While Kenya has enjoyed tremendous tremendous development over the years, this development has left a section of the population such as the minority groups and indigenous communities disadvantaged.
This group of people have long been excluded from the economic and political life of the state.
Their poverty index is higher, their rights are hardly respected and are rarely included in development planning processes yet these communities contribute to the conservation of the very natural resources which the country depends on for economic growth.Activities such as tourism depend largely on the rich abundant wildlife and scenery that is common in areas occupied by these minority and indigenous communities.
In 2009, ILEG partnered with Eco-tourism Kenya (EK) to pilot a model community based tourism enterprise with the community living in the Mbirikani Group Ranch area. Mbirikani area is one of the six group ranches found in Kajiado district in Southern Kenyan.
The group ranch system was initially considered as a compromise between collective ownership and the need for collective access to resources in drylands. It is estimated that it occupies an area of approximately 125,893 hectares with a population of over 100,000 households. The Group Ranch had entered into agreements with a private enterprise known as Ol Donyo Wuas where the company it leased out its land in exchange for monetary and other compensation.
For cultural and traditional economic reasons, the Maasai community in the Mbirikani area as with other areas has depended on and owned large tracts of land. Most of this land is predominately collectively owned and utilized as group ranches. However, over the years, various reasons such as marginal returns from group ranch initiatives and poor management have led to the group ranches being subdivided and registered in the names of individuals.
The main objective of this project was to conserve natural resources, cultural heritage and sustain the well being of the local people. Local communities were encouraged to protect their natural and cultural heritage since this is the backbone of Eco-tourism which is a viable business enterprise for marginalized communities living in areas where land is not arable.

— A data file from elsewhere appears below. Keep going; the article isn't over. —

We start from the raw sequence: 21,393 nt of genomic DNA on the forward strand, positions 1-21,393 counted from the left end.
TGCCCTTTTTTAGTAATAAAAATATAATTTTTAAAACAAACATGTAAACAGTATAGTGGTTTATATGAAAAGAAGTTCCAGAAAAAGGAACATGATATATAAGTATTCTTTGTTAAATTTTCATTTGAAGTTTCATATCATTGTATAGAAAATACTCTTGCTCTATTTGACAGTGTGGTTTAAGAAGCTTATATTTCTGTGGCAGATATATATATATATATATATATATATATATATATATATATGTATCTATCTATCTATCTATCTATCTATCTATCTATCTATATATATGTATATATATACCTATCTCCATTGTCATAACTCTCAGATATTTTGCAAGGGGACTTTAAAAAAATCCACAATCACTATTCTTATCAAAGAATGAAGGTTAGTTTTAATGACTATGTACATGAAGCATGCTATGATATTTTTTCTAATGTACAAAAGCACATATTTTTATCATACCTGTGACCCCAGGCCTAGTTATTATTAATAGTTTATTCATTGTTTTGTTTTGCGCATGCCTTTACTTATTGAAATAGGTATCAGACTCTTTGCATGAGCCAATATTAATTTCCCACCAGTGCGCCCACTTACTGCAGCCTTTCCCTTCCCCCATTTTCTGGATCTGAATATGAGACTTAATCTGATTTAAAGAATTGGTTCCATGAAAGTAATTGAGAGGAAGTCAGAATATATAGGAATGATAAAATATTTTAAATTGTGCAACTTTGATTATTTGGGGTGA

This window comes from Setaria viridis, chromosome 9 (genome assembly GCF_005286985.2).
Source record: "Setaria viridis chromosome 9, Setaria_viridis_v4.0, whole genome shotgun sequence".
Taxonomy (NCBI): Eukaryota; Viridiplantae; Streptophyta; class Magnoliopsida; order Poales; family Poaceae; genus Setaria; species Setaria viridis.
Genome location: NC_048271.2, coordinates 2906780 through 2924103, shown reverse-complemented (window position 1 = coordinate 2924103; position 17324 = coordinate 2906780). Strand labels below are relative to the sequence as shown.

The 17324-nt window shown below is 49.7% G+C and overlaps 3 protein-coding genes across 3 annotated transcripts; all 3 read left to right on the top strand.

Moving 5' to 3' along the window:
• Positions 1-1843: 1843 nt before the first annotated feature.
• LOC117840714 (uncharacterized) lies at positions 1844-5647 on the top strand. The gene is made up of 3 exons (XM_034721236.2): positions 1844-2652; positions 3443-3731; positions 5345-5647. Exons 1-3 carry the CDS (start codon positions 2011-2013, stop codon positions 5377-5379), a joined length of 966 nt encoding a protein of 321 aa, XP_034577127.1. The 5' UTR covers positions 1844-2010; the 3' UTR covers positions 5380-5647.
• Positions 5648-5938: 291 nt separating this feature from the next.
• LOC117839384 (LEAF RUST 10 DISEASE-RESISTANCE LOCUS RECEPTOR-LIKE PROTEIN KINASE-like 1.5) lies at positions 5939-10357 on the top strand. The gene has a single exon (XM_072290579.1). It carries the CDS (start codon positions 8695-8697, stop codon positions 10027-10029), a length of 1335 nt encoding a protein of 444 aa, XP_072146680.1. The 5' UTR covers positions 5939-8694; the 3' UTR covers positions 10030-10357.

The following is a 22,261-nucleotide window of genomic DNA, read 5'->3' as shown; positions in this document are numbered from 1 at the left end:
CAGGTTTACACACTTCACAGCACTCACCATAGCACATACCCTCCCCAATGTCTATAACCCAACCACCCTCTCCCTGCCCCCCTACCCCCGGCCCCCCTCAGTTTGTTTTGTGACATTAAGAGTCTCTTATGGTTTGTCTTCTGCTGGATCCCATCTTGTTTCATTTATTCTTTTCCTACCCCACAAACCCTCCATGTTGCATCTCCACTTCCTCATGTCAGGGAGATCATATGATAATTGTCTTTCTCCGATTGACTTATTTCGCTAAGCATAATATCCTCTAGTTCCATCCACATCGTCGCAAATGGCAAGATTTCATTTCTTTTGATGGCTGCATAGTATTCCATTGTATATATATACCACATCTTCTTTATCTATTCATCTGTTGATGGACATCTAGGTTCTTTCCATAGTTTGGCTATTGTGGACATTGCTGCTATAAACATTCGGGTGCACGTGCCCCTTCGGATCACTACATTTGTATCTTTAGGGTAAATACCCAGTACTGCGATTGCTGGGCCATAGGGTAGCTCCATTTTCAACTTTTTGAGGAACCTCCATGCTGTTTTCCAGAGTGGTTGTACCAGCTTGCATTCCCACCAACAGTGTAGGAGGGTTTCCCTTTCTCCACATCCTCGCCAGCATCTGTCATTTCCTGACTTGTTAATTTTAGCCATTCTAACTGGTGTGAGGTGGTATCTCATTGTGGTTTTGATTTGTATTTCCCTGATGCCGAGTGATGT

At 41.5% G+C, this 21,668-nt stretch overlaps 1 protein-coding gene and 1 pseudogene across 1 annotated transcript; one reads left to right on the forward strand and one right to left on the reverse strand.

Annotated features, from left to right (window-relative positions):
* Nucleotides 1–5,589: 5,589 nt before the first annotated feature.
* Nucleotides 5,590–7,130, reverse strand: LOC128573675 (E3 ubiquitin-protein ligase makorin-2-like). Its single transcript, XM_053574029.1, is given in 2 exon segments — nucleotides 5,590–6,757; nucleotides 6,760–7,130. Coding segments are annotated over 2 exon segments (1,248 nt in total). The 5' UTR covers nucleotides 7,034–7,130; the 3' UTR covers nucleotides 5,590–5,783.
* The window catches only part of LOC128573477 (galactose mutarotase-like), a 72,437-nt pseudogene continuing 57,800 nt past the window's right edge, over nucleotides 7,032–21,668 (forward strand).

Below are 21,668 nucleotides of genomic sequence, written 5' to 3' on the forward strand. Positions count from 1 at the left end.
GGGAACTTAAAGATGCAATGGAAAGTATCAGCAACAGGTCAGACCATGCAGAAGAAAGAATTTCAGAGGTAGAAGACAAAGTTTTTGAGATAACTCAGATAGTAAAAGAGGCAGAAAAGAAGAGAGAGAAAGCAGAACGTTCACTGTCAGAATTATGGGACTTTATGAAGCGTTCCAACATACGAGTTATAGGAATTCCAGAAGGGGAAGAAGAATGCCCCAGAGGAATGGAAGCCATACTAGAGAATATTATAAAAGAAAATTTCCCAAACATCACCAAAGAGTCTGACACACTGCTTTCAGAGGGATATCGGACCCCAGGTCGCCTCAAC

Under the sub-grant, ILEG was to conduct research on the policy and legal framework governing land tenure around Mbirikani area and other areas adjacent to the proposed project. ILEG was to review the existing policies and institutional and organizational practices to see which one impeded the success of the group. Research was carried out regarding the process of demarcating the conservancy and explored the legal regimes under which the various parcels of land were registered.
The findings of the research revealed that for ranch management to be effective and beneficial, the following had to be considered: gender mainstreaming in the development projects and maintaining group ranches within the new classification of land tenure systems, ensuring public participation and access to information all which strengthen governance systems that was found to be weak in the management of ranches.
The research identified several challenges that were facing the group and threatened the sustainability of the leasing arrangement. These included among others sub-division; poor and inequitable benefit sharing mechanisms amongst group members, governance challenges arising from leadership wrangles, insecure tenure rights, lack of transparency in the utilisation of revenues among others.
ILEG assisted the group to register its constitution and implement systems to guide the governance and management of the group ranch affairs. The leadership were also trained on legal issues surrounding the group ranches such as the role of women, land ownership, agreements, management, benefit-sharing, investing among others.
Furthermore, the project which was classified as an equity-skill share pilot project, saw the the organisation of several eye-opening exchange visits for the group ranch representatives to other group ranches both locally and abroad in South Africa. This was done to help build the capacity of the group ranch representatives to enable them learn and appreciate different management models, benefit sharing mechanisms, challenges and opportunities that were being implemented by other organised communities.
ILEG is aware of the challenges that continue to face such group ranches, but hopes that its contribution to this ranch shall enable them manage their resource effectively and sustainably.